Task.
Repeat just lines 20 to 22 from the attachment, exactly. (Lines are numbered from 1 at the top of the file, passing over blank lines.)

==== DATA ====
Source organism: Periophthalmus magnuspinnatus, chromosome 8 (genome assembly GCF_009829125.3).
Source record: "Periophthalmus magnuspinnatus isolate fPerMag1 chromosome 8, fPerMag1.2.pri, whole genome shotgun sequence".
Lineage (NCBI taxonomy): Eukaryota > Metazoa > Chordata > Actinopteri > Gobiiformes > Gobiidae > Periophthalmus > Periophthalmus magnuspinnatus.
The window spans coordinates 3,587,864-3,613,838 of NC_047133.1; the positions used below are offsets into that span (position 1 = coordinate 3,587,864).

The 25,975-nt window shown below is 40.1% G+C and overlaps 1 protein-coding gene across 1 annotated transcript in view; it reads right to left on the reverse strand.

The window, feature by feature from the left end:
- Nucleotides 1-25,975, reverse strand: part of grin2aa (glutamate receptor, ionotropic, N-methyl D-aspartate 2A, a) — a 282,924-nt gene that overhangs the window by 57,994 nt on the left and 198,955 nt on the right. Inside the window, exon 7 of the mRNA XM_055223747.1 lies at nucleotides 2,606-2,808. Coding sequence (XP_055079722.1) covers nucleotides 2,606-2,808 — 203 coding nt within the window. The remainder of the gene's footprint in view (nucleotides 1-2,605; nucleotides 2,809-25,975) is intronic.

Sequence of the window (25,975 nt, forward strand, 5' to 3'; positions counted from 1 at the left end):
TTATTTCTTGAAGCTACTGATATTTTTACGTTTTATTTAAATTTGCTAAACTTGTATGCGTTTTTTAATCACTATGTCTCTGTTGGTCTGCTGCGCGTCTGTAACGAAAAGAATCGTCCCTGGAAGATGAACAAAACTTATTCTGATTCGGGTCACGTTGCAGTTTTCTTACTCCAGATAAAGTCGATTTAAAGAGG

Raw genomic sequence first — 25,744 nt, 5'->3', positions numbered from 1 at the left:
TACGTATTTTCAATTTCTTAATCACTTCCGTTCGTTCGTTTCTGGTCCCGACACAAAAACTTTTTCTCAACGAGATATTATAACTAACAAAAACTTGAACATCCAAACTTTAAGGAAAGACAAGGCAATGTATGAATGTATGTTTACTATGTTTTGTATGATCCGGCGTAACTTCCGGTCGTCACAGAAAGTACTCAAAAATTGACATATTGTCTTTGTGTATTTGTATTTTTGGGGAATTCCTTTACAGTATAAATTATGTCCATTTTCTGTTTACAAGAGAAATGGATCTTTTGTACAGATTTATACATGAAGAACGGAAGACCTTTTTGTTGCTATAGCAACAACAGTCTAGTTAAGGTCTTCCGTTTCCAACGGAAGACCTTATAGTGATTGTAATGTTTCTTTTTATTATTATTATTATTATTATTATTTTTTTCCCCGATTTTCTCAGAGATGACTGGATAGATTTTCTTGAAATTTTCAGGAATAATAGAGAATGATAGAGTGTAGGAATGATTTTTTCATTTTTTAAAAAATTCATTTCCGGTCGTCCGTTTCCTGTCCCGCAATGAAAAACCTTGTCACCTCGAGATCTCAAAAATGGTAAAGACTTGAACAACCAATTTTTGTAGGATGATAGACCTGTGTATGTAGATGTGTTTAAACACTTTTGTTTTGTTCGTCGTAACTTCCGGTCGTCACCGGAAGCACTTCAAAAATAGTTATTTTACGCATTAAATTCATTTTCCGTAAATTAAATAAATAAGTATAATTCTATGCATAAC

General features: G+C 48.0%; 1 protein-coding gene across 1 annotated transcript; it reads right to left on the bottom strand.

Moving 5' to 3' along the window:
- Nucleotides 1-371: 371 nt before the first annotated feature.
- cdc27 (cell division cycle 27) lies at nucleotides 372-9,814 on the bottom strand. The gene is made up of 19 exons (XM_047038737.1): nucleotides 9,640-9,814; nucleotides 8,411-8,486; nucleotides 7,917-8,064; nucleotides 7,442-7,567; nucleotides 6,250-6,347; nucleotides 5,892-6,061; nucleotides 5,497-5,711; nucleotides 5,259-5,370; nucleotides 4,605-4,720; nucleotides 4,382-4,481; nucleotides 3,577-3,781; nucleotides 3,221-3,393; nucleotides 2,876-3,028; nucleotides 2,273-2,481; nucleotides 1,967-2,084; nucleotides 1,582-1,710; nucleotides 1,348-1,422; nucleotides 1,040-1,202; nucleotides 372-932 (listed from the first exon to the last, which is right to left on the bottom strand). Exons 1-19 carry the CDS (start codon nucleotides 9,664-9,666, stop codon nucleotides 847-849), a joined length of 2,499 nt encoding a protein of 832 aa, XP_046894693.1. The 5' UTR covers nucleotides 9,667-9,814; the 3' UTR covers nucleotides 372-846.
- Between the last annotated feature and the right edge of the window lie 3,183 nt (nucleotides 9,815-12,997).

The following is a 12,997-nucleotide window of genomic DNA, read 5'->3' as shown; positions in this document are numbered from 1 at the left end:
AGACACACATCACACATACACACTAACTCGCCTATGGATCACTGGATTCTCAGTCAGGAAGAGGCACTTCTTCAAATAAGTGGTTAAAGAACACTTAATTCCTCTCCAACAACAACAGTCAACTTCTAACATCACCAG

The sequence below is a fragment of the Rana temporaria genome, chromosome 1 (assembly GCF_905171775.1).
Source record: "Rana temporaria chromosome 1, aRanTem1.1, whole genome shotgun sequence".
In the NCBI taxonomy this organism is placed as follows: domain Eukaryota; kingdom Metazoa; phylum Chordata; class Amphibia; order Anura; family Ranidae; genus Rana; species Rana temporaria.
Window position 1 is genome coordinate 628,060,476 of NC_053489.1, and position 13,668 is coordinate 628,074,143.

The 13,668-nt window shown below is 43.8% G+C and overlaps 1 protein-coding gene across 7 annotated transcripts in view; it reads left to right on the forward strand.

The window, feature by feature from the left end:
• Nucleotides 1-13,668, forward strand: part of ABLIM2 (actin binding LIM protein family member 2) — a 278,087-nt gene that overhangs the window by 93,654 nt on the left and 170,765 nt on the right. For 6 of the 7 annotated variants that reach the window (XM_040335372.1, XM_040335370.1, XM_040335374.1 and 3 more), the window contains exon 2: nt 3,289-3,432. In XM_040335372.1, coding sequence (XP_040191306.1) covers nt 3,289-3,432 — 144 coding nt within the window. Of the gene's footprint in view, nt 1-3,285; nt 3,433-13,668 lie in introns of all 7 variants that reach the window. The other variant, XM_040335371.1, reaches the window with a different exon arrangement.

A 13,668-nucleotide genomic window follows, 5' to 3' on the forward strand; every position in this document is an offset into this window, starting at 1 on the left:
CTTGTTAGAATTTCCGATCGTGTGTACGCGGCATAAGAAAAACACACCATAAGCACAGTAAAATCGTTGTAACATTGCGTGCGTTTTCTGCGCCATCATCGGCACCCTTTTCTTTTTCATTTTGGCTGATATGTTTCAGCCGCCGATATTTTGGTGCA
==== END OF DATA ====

Source record: "Rana temporaria chromosome 1, aRanTem1.1, whole genome shotgun sequence".
In the NCBI taxonomy this organism is placed as follows: domain Eukaryota; kingdom Metazoa; phylum Chordata; class Amphibia; order Anura; family Ranidae; genus Rana; species Rana temporaria.
Window position 1 is genome coordinate 628,060,476 of NC_053489.1, and position 13,668 is coordinate 628,074,143.